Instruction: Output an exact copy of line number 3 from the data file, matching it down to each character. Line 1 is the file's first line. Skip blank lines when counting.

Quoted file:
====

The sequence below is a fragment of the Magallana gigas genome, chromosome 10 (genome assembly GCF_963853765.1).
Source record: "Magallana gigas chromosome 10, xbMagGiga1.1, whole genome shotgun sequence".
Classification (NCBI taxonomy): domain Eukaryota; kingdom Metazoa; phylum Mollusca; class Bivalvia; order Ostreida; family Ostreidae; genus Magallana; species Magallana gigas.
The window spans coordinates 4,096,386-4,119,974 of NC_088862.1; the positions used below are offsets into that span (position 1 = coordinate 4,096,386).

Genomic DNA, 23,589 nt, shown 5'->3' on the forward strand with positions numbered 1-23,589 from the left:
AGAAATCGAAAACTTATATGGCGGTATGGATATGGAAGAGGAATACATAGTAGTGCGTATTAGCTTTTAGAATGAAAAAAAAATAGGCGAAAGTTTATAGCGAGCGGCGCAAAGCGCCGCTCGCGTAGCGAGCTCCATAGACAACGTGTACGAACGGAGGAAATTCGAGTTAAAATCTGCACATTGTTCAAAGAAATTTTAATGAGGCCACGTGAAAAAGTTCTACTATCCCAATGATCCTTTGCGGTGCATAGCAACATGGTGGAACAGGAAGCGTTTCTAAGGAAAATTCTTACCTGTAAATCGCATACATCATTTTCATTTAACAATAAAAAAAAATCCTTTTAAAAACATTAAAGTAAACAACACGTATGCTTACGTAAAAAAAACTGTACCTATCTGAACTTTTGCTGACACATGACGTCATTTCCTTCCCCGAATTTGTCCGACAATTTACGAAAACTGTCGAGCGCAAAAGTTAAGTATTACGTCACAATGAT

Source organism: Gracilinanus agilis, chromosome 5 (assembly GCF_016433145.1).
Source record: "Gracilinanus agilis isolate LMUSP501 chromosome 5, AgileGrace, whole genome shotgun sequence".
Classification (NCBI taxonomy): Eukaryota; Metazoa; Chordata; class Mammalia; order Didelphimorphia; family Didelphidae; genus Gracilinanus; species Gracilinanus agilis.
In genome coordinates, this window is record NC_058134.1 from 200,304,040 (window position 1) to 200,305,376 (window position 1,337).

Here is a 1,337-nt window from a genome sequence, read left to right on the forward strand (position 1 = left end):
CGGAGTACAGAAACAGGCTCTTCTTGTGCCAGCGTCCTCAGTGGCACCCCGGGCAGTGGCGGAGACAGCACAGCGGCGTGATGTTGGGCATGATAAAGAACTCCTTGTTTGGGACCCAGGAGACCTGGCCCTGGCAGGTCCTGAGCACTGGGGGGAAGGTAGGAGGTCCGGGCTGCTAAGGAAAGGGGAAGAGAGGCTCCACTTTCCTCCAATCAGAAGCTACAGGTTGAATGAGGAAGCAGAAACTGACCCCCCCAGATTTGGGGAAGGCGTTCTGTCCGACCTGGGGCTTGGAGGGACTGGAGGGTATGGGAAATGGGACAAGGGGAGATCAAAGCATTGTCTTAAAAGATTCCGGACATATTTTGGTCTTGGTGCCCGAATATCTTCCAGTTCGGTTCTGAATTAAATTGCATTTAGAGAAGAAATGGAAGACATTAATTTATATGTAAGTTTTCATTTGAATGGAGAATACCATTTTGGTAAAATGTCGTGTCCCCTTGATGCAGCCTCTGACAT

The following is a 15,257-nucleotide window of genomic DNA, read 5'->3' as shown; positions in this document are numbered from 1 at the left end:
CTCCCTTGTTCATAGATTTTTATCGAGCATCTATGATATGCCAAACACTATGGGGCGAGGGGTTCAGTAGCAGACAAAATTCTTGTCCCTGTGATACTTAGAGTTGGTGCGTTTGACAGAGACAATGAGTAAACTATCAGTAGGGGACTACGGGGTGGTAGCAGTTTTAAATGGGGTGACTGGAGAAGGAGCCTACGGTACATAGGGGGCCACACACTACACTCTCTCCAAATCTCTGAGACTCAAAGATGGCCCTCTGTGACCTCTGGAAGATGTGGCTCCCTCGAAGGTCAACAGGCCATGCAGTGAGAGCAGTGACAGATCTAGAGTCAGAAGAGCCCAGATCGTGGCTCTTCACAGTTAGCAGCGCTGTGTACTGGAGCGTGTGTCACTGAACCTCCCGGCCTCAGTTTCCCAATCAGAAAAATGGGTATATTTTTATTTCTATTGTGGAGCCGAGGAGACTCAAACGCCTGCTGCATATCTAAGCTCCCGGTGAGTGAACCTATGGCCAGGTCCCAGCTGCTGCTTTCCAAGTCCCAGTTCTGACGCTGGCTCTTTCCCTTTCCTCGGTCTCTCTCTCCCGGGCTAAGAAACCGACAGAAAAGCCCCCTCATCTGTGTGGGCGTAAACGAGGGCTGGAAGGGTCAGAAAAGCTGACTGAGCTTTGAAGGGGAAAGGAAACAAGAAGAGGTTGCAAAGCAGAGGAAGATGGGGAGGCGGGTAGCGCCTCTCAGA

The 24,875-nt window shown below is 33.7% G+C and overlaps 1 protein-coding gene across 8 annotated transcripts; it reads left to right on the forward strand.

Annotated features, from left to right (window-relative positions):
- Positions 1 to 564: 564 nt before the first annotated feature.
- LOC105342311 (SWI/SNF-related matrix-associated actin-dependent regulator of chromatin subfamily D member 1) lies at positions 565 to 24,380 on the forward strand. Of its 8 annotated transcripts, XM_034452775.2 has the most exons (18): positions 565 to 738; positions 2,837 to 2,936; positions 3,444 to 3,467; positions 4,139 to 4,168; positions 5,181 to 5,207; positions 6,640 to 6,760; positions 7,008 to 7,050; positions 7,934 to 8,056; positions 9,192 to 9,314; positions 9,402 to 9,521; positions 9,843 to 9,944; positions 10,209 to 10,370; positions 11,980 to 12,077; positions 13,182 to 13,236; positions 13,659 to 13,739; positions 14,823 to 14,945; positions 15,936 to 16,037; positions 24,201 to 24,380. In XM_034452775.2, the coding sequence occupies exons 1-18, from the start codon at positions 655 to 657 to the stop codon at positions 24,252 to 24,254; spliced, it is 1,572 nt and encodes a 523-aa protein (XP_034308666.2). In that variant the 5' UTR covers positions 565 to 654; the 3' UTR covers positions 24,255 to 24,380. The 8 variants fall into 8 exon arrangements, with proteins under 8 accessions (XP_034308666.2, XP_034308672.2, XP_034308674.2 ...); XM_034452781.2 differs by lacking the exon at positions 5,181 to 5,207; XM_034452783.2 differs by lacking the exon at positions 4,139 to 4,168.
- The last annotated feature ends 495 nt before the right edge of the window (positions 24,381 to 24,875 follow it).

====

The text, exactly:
Classification (NCBI taxonomy): domain Eukaryota; kingdom Metazoa; phylum Mollusca; class Bivalvia; order Ostreida; family Ostreidae; genus Magallana; species Magallana gigas.